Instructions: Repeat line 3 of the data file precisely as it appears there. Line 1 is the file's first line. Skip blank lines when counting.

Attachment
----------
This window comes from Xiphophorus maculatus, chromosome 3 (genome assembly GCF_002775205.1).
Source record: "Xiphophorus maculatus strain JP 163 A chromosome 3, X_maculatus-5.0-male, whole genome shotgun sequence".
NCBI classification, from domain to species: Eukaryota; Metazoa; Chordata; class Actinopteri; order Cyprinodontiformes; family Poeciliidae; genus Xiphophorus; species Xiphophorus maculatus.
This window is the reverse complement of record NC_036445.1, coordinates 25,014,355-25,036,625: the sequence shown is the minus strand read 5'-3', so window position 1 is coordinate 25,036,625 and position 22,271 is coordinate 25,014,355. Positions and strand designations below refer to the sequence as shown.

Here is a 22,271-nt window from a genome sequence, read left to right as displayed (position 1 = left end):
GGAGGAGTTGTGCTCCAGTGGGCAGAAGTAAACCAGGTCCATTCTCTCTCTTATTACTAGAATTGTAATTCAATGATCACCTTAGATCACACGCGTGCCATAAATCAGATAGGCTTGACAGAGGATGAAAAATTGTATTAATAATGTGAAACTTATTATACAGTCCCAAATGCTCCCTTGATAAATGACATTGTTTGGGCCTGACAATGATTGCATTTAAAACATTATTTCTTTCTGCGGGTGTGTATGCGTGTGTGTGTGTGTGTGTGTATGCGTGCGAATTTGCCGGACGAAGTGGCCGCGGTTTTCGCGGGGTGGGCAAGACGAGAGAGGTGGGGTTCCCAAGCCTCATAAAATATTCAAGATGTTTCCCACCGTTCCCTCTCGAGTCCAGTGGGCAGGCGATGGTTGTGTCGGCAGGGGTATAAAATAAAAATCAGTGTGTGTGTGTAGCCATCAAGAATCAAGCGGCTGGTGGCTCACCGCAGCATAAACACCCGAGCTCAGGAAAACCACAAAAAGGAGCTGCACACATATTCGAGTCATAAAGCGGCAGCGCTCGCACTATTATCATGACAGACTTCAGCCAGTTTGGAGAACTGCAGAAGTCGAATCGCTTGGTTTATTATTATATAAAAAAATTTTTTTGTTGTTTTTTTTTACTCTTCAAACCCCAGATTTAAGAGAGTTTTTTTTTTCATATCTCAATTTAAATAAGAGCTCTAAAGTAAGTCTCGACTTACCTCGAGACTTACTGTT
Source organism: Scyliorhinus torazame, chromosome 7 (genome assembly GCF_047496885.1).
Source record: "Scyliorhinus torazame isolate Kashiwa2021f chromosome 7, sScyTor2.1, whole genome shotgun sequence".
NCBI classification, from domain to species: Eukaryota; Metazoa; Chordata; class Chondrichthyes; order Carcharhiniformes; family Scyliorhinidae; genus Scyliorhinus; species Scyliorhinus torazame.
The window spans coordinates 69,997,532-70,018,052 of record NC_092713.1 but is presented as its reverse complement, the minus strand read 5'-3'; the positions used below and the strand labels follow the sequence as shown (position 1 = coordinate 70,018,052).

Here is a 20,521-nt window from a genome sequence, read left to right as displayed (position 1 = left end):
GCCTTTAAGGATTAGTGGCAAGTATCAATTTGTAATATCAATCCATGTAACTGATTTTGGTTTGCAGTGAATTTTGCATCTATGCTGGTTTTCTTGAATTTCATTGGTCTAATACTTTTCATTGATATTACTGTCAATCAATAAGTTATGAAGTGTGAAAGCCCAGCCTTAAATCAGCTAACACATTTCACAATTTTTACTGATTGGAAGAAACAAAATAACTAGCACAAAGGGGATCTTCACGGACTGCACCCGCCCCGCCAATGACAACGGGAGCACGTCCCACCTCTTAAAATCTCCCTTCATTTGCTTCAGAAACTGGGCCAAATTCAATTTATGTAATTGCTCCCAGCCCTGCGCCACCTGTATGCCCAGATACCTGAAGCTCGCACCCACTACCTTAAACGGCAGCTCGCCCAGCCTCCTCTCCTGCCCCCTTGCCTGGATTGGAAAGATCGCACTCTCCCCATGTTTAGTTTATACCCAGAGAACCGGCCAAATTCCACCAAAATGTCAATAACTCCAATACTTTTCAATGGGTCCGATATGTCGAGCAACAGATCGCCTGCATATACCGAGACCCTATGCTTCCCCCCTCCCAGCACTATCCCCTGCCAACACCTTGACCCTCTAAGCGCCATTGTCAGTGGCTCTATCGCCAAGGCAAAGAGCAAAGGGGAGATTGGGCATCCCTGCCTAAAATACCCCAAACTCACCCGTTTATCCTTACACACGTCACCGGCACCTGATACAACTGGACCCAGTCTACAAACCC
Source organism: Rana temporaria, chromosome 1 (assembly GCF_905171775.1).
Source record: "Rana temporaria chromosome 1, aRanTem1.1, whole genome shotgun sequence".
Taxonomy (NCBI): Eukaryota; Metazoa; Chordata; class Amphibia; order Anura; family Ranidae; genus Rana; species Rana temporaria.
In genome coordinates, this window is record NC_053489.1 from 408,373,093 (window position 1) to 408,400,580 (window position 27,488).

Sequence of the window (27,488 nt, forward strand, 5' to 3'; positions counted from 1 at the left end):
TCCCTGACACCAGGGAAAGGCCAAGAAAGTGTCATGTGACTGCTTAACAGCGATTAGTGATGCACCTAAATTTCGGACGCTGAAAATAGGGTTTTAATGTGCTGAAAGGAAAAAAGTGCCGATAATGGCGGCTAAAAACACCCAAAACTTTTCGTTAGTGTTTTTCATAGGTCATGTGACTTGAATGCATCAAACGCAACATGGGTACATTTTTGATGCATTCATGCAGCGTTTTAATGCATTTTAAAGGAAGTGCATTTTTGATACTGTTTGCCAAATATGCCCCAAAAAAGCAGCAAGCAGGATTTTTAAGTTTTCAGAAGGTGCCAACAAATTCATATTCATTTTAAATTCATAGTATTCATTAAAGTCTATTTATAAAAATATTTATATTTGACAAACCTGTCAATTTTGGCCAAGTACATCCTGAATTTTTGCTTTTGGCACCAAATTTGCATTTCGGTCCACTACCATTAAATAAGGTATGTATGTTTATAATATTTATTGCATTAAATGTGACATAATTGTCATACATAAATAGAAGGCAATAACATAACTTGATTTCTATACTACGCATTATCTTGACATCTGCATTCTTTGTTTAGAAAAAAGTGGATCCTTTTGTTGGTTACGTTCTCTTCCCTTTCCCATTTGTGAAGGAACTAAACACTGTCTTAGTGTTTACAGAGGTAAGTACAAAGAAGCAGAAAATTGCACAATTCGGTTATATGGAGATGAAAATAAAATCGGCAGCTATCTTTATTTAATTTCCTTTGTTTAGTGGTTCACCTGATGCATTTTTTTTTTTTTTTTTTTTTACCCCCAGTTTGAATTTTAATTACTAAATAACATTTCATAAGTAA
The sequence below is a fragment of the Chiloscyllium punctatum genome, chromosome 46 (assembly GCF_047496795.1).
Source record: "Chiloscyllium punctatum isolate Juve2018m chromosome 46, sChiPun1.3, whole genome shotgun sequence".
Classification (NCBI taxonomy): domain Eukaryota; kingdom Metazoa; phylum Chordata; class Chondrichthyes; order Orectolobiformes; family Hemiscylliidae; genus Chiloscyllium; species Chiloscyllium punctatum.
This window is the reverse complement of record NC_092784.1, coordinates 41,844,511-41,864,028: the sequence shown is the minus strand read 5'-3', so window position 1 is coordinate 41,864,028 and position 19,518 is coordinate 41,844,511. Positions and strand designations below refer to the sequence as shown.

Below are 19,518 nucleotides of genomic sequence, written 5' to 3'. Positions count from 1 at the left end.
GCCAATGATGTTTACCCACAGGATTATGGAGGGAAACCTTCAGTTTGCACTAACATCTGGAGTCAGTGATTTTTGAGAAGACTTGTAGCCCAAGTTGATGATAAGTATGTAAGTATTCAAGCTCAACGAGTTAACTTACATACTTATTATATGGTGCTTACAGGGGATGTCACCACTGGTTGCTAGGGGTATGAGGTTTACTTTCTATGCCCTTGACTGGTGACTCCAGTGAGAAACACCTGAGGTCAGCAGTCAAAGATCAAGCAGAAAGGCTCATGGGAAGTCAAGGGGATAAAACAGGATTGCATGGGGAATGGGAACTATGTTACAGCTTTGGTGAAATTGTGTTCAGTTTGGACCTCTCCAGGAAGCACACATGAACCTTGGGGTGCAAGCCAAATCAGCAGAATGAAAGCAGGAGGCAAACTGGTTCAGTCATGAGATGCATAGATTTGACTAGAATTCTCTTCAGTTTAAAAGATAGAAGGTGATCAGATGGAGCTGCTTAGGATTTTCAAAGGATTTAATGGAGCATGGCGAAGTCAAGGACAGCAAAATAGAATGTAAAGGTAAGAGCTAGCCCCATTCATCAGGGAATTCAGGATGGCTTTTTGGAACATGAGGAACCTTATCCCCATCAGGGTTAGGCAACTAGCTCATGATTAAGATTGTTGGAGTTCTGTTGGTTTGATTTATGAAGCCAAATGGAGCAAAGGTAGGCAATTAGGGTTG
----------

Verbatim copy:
NCBI classification, from domain to species: Eukaryota; Metazoa; Chordata; class Actinopteri; order Cyprinodontiformes; family Poeciliidae; genus Xiphophorus; species Xiphophorus maculatus.